As Louis Armstrong became a household name the world over in the decades following World War II, a new generation of jazz musicians started to create their own style of playing. One of the most renowned musicians to come out of this generation was Miles Davis, who would continue to test the limits of the jazz genre throughout his four decade long career.
Born in Alton, Illinois in 1926, Davis started studying the trumpet after a neighbor gave him an old horn when he was ten. He took private lessons and played in his junior high and high school bands and eventually got a job playing in Eddie Randell’s Blue Devils’ band when he was 17. He continued his musical education at Julliard while getting an education in the New York jazz scene from musicians such as Dizzy Gillespie and Charlie Parker. After a year at Julliard he decided that the school was not for him and devoted all of his energy to a career in jazz. He developed his own distinct voice among the other bebop musicians of the time, characterized by a lyrical tone and spaces of silence between notes. In 1948, Davis teamed up with composer Gil Evans to record Birth of the Cool, which ushered in the new era of cool jazz.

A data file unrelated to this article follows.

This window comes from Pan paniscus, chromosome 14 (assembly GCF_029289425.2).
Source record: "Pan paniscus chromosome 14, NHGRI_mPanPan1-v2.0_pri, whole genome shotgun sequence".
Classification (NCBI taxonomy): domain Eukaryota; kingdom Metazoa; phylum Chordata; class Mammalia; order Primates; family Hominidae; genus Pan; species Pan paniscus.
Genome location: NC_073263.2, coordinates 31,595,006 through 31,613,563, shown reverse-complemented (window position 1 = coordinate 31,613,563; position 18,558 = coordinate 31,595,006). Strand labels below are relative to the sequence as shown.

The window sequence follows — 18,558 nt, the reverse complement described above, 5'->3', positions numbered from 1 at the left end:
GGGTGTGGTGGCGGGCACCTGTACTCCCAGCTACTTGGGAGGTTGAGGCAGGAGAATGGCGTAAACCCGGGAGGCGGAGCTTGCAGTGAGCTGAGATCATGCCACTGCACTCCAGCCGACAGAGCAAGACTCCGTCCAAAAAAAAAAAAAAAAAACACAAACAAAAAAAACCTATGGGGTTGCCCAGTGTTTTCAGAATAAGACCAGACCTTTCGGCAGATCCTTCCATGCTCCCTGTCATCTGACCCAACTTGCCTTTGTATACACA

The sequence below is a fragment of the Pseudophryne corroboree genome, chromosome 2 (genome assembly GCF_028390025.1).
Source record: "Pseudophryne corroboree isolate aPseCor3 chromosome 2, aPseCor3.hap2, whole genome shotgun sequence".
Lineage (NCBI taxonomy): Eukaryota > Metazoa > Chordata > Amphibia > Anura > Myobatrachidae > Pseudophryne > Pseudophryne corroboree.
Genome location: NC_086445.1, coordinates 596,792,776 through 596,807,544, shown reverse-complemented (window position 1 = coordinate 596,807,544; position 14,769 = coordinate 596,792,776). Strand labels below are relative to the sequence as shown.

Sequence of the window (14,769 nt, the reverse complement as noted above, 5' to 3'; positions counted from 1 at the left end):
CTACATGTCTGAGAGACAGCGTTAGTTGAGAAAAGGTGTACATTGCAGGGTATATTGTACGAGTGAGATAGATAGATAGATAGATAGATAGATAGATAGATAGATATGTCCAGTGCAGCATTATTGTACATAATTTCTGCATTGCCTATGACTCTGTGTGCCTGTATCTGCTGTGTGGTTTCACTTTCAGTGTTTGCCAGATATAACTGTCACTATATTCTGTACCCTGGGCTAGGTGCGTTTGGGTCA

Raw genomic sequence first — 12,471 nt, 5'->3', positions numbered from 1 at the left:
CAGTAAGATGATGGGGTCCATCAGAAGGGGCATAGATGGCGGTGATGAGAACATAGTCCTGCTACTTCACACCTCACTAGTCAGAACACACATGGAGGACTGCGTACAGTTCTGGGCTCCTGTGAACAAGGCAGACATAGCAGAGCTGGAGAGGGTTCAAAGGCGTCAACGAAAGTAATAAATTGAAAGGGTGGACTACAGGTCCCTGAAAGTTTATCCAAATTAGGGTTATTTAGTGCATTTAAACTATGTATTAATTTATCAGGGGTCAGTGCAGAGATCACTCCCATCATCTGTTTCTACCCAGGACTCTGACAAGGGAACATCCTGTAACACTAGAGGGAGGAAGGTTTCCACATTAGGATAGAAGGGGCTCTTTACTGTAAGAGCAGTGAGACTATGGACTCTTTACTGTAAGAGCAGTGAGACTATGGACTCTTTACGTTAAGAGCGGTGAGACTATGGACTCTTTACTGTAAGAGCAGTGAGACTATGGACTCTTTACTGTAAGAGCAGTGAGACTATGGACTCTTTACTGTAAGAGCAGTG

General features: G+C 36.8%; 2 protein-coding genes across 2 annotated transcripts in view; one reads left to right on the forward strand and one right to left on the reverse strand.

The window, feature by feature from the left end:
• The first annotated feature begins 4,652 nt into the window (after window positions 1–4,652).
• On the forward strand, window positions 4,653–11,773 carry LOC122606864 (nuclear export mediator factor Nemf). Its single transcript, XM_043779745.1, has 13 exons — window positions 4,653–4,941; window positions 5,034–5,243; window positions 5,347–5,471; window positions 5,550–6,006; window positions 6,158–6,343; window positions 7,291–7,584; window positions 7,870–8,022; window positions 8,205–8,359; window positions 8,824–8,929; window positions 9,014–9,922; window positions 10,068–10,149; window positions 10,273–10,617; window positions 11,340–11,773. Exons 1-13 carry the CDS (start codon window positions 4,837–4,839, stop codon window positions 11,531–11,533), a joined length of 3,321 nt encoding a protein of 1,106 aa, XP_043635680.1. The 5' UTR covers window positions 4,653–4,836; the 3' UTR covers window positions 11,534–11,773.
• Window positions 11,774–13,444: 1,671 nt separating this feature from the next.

From there, Davis went on to record several influential jazz albums such as 1958’s Milestones and 1959’s Kind of Blue, where he demonstrated his ability to write in modal form rather than with more traditional chord progressions. He was highly influenced by other contemporary popular music styles such as rock and funk and found ways to integrate characteristics of these genres into his playing. Davis really rocked the jazz world with his 1970 album Bitches Brew widely considered one of the first and very finest examples of jazz fusion – a style combining jazz, funk and rock – ever recorded. On this album, Davis gave highlighted the rhythm section, a group of musicians often neglected in jazz music up to that point, that featured both electric and upright bassists and several percussionists. The innovative nature of this album led Duke Ellington to call Davis the “Picasso of jazz.”
Davis had a complicated relationship with the earlier jazz practitioners, particularly Louis Armstrong. He appreciated Armstrong’s versatility, and told Nat Hentoff, “Louis has been through all kinds of styles…You know you can’t play anything on a horn that Louis hasn’t played – I mean even modern.” However, as Louis notes in Satchmo at the Waldorf, Davis was very critical of Armstrong’s performance style, claiming that he was pandering to white audiences. Davis tried to distance himself from Armstrong, saying, “I ain’t no entertainer, and ain’t trying to be one… My troubles started when I learned to play the trumpet and hadn’t learned to dance…they want you to not only play your instrument, but to entertain them too, with grinning and dancing.” To demonstrate the difference between himself and this style, for several years in the late 60s and early 70s, Miles always faced away from the audience in concerts.